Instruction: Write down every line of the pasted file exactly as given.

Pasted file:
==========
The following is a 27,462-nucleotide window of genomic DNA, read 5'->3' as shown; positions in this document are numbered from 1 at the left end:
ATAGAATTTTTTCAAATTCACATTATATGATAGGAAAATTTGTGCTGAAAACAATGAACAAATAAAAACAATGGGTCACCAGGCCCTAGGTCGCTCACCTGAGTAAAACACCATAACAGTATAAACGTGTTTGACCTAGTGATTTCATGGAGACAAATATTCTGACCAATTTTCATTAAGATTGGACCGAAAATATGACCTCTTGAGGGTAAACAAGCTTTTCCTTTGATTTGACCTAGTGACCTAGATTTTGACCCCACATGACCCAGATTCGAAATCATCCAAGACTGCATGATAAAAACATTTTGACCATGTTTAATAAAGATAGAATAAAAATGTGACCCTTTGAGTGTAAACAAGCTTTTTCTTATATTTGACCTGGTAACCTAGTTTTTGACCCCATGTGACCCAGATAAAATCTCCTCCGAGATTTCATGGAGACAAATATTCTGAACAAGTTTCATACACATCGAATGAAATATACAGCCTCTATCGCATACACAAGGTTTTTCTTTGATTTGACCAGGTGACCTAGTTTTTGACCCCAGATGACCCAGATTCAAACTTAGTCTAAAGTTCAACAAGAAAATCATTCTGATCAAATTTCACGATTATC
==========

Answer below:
The following is a 27,462-nucleotide window of genomic DNA, read 5'->3' as shown; positions in this document are numbered from 1 at the left end:
ATAGAATTTTTTCAAATTCACATTATATGATAGGAAAATTTGTGCTGAAAACAATGAACAAATAAAAACAATGGGTCACCAGGCCCTAGGTCGCTCACCTGAGTAAAACACCATAACAGTATAAACGTGTTTGACCTAGTGATTTCATGGAGACAAATATTCTGACCAATTTTCATTAAGATTGGACCGAAAATATGACCTCTTGAGGGTAAACAAGCTTTTCCTTTGATTTGACCTAGTGACCTAGATTTTGACCCCACATGACCCAGATTCGAAATCATCCAAGACTGCATGATAAAAACATTTTGACCATGTTTAATAAAGATAGAATAAAAATGTGACCCTTTGAGTGTAAACAAGCTTTTTCTTATATTTGACCTGGTAACCTAGTTTTTGACCCCATGTGACCCAGATAAAATCTCCTCCGAGATTTCATGGAGACAAATATTCTGAACAAGTTTCATACACATCGAATGAAATATACAGCCTCTATCGCATACACAAGGTTTTTCTTTGATTTGACCAGGTGACCTAGTTTTTGACCCCAGATGACCCAGATTCAAACTTAGTCTAAAGTTCAACAAGAAAATCATTCTGATCAAATTTCACGATTATC